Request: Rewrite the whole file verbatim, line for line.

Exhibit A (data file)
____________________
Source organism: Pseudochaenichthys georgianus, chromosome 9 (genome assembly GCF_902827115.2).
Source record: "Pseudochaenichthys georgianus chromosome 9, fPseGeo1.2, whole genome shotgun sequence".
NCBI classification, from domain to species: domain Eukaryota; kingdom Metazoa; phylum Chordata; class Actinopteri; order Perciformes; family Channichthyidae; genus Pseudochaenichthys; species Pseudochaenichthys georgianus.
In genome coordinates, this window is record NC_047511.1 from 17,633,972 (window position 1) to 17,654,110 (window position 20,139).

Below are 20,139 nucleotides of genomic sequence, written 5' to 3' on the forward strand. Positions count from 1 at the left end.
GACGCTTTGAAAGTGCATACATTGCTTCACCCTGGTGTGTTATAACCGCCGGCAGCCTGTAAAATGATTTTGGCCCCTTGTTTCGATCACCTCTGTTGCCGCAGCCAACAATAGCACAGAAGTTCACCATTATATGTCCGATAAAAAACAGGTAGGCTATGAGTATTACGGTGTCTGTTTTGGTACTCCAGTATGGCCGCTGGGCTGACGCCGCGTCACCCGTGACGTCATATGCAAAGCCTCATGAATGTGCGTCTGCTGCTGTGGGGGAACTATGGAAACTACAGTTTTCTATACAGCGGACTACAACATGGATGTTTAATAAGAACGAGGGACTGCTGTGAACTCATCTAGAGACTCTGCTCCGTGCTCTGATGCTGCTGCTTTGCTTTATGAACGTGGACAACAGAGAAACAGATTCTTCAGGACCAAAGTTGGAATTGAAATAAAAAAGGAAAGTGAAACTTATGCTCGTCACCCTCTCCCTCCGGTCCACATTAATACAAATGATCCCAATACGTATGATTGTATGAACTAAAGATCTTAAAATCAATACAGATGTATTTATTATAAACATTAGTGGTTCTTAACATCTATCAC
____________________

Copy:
Source organism: Pseudochaenichthys georgianus, chromosome 9 (genome assembly GCF_902827115.2).
Source record: "Pseudochaenichthys georgianus chromosome 9, fPseGeo1.2, whole genome shotgun sequence".
NCBI classification, from domain to species: domain Eukaryota; kingdom Metazoa; phylum Chordata; class Actinopteri; order Perciformes; family Channichthyidae; genus Pseudochaenichthys; species Pseudochaenichthys georgianus.
In genome coordinates, this window is record NC_047511.1 from 17,633,972 (window position 1) to 17,654,110 (window position 20,139).

Below are 20,139 nucleotides of genomic sequence, written 5' to 3' on the forward strand. Positions count from 1 at the left end.
GACGCTTTGAAAGTGCATACATTGCTTCACCCTGGTGTGTTATAACCGCCGGCAGCCTGTAAAATGATTTTGGCCCCTTGTTTCGATCACCTCTGTTGCCGCAGCCAACAATAGCACAGAAGTTCACCATTATATGTCCGATAAAAAACAGGTAGGCTATGAGTATTACGGTGTCTGTTTTGGTACTCCAGTATGGCCGCTGGGCTGACGCCGCGTCACCCGTGACGTCATATGCAAAGCCTCATGAATGTGCGTCTGCTGCTGTGGGGGAACTATGGAAACTACAGTTTTCTATACAGCGGACTACAACATGGATGTTTAATAAGAACGAGGGACTGCTGTGAACTCATCTAGAGACTCTGCTCCGTGCTCTGATGCTGCTGCTTTGCTTTATGAACGTGGACAACAGAGAAACAGATTCTTCAGGACCAAAGTTGGAATTGAAATAAAAAAGGAAAGTGAAACTTATGCTCGTCACCCTCTCCCTCCGGTCCACATTAATACAAATGATCCCAATACGTATGATTGTATGAACTAAAGATCTTAAAATCAATACAGATGTATTTATTATAAACATTAGTGGTTCTTAACATCTATCAC